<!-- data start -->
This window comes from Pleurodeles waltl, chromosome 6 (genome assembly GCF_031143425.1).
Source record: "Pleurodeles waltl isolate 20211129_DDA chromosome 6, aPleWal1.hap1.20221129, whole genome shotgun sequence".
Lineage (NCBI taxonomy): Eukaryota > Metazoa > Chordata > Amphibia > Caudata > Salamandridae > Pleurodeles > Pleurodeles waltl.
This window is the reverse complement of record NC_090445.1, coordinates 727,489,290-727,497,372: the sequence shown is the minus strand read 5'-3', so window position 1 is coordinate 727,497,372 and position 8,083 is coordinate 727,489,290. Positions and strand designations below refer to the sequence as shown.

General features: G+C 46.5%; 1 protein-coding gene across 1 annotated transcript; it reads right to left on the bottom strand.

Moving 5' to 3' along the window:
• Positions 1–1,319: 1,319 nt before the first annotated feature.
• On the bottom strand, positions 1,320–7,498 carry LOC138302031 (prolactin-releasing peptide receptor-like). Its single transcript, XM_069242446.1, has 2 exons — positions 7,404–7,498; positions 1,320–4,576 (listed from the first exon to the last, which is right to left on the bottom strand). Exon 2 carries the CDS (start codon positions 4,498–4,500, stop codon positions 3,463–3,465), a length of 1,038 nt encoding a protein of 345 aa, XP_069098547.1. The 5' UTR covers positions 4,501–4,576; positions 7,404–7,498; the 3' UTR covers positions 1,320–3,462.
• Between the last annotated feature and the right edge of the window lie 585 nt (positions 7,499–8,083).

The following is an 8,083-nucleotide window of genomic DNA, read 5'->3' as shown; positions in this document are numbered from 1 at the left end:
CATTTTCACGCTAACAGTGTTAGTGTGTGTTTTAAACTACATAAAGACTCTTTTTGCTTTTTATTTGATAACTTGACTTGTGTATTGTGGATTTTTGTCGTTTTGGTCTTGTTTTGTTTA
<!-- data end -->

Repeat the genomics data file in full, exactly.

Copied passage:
This window comes from Pleurodeles waltl, chromosome 6 (genome assembly GCF_031143425.1).
Source record: "Pleurodeles waltl isolate 20211129_DDA chromosome 6, aPleWal1.hap1.20221129, whole genome shotgun sequence".
Lineage (NCBI taxonomy): Eukaryota > Metazoa > Chordata > Amphibia > Caudata > Salamandridae > Pleurodeles > Pleurodeles waltl.
This window is the reverse complement of record NC_090445.1, coordinates 727,489,290-727,497,372: the sequence shown is the minus strand read 5'-3', so window position 1 is coordinate 727,497,372 and position 8,083 is coordinate 727,489,290. Positions and strand designations below refer to the sequence as shown.

General features: G+C 46.5%; 1 protein-coding gene across 1 annotated transcript; it reads right to left on the bottom strand.

Moving 5' to 3' along the window:
• Positions 1–1,319: 1,319 nt before the first annotated feature.
• On the bottom strand, positions 1,320–7,498 carry LOC138302031 (prolactin-releasing peptide receptor-like). Its single transcript, XM_069242446.1, has 2 exons — positions 7,404–7,498; positions 1,320–4,576 (listed from the first exon to the last, which is right to left on the bottom strand). Exon 2 carries the CDS (start codon positions 4,498–4,500, stop codon positions 3,463–3,465), a length of 1,038 nt encoding a protein of 345 aa, XP_069098547.1. The 5' UTR covers positions 4,501–4,576; positions 7,404–7,498; the 3' UTR covers positions 1,320–3,462.
• Between the last annotated feature and the right edge of the window lie 585 nt (positions 7,499–8,083).

The following is an 8,083-nucleotide window of genomic DNA, read 5'->3' as shown; positions in this document are numbered from 1 at the left end:
CATTTTCACGCTAACAGTGTTAGTGTGTGTTTTAAACTACATAAAGACTCTTTTTGCTTTTTATTTGATAACTTGACTTGTGTATTGTGGATTTTTGTCGTTTTGGTCTTGTTTTGTTTA